One question that may be asked is "When does mentoring come to an end?" The truth is that there may be no single answer to this question. It will all depend on the type and strength of the relationship that has been built up between the Candidate and his Mentor.The initial aim of the mentoring programme is to ensure a new brother enjoys his first few years in the Craft and becomes a regular and active Freemason. He may not wish to commit to any further activity, such as taking up an Office or performing ritual. If this is what he wants, and he will still attend his Lodge when he can, the mentoring relationship will probably start to wind down at this point. However, it would be unusual indeed if he had no further questions and did not direct these towards his Mentor.
Of course as well as a more formal mentoring relationship, bonds of friendship may also appear which may continue for many a year.
However, the new mason may wish to pursue a more active Masonic career by either taking up an office, performing ritual or working his way towards the Chair of King Solomon. In such a case, mentoring should continue to support his development.
It may be that the Mentor has no experience in the role that the new mason aspires to; Worshipful Master, Treasurer, Charity Steward etc. In such a case, it may be better that 'the mentoring baton' is passed to a brother who has the necessary experience. The Lodge Mentor will review, on an ongoing basis, the suitability of Mentors he has allocated to particular new members.
Dealing with signs of Declining Interest
If a Mentor is meeting regularly with the new member, he should be able to pick up any signs of potential disinterest at an early stage. This may manifest itself in many ways, but may include: missing Lodge meetings, not attending social events, or never staying for the Festive Board.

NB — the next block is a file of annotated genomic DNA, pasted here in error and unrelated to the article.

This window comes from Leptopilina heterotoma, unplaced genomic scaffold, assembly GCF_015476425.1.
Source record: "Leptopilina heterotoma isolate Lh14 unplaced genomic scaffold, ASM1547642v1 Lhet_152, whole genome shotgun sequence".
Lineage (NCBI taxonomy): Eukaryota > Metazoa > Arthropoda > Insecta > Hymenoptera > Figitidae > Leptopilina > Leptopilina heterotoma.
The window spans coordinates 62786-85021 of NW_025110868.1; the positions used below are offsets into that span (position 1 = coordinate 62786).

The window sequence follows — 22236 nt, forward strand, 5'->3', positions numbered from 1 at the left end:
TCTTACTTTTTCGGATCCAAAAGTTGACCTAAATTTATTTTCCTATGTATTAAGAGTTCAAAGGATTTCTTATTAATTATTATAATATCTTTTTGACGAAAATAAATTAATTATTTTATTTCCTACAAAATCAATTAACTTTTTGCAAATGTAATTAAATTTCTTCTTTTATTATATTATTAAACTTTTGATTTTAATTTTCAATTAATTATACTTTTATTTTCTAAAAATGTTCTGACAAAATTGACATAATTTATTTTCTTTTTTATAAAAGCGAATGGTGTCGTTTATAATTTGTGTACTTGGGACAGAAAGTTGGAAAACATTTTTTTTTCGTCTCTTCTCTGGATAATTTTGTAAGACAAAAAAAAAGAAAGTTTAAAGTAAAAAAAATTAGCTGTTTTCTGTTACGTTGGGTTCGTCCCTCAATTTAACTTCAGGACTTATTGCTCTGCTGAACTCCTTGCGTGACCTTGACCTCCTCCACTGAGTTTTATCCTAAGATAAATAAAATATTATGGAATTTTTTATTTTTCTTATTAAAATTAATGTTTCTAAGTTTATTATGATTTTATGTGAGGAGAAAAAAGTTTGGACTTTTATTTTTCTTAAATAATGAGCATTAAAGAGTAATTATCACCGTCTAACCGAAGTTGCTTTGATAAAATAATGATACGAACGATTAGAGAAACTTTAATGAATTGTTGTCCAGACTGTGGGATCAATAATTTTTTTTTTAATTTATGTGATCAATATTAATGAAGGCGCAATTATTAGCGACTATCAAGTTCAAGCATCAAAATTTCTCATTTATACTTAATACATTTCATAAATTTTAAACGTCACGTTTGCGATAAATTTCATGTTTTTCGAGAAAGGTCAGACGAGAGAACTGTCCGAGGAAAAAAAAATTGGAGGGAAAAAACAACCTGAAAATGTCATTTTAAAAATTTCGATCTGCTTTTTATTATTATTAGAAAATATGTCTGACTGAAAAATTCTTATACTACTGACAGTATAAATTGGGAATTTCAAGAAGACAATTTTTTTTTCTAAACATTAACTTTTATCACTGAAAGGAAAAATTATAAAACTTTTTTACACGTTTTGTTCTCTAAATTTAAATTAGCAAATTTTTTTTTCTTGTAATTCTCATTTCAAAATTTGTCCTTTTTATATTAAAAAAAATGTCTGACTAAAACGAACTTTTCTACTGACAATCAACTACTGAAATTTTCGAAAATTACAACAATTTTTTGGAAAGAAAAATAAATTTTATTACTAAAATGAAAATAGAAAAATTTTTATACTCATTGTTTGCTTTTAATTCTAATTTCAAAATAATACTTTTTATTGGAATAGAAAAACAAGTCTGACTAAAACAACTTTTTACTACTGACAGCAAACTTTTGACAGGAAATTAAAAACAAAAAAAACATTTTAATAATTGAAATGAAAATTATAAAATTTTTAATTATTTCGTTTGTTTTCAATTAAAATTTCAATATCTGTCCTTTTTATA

The first thing to do is to talk, and listen , to him. It may be that his domestic and/or working circumstances have changed and he has no longer the time to attend as regularly as he would like. If this is the case, re-assure him that family and work must come before his Freemasonry and that he is doing the right thing. Let him know that when his circumstances change, he will be welcomed back into his Lodge with open arms.
If he feels that it will be a long time before he can re-attend his Lodge, discuss with him the potential of attending/joining another Lodge that meets at a time more convenient for him.
However, it may actually be the case that he is losing interest in Freemasonry. Speak to him and try to find out why. It may be that he has fallen out with someone, that he is being pushed into doing something (ritual/an office) that he does not want to do. These are issues that can be remedied and it is the Mentor who must help him do this as he may not have the confidence to speak up for himself.
If the problem results from a clash of personalities in the Lodge and cannot be resolved, similarly for any other distinctly Lodge related problems, then as a last resort you can always recommend that the Candidate try another Lodge. If necessary, visit with him and introduce him to anyone you might know in the Lodge. It is better that he is lost to your Lodge, than to Freemasonry as a whole. Do not blame yourself if this happens, as we all experience situations when we are unable to correct a problem.
In the final analysis, you may regrettably have to accept that the Candidate is not the right sort of man to be a Freemason or, that Freemasonry is not the right organisation for him. If you believe this to be true and have tried all that you can, it is better he leaves the Order in good standing and with good heart. It is not in anyone's interest to have a disinterested person in the Lodge. At least you will know that you have done all that you can.